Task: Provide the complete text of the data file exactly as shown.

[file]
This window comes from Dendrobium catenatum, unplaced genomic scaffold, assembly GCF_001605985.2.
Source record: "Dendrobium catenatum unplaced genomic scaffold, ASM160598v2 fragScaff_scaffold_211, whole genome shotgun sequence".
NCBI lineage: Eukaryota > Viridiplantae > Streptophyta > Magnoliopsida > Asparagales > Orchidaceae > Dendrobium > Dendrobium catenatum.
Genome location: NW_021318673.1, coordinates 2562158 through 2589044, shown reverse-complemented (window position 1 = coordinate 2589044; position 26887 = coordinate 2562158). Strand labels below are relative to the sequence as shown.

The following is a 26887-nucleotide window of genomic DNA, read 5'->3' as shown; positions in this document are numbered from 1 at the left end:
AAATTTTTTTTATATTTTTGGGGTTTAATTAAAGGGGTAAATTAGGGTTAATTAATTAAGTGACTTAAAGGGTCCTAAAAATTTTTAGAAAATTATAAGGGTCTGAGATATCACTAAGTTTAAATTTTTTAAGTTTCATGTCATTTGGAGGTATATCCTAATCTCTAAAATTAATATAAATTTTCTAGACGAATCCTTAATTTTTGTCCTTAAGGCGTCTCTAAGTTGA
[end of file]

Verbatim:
This window comes from Dendrobium catenatum, unplaced genomic scaffold, assembly GCF_001605985.2.
Source record: "Dendrobium catenatum unplaced genomic scaffold, ASM160598v2 fragScaff_scaffold_211, whole genome shotgun sequence".
NCBI lineage: Eukaryota > Viridiplantae > Streptophyta > Magnoliopsida > Asparagales > Orchidaceae > Dendrobium > Dendrobium catenatum.
Genome location: NW_021318673.1, coordinates 2562158 through 2589044, shown reverse-complemented (window position 1 = coordinate 2589044; position 26887 = coordinate 2562158). Strand labels below are relative to the sequence as shown.

The following is a 26887-nucleotide window of genomic DNA, read 5'->3' as shown; positions in this document are numbered from 1 at the left end:
AAATTTTTTTTATATTTTTGGGGTTTAATTAAAGGGGTAAATTAGGGTTAATTAATTAAGTGACTTAAAGGGTCCTAAAAATTTTTAGAAAATTATAAGGGTCTGAGATATCACTAAGTTTAAATTTTTTAAGTTTCATGTCATTTGGAGGTATATCCTAATCTCTAAAATTAATATAAATTTTCTAGACGAATCCTTAATTTTTGTCCTTAAGGCGTCTCTAAGTTGA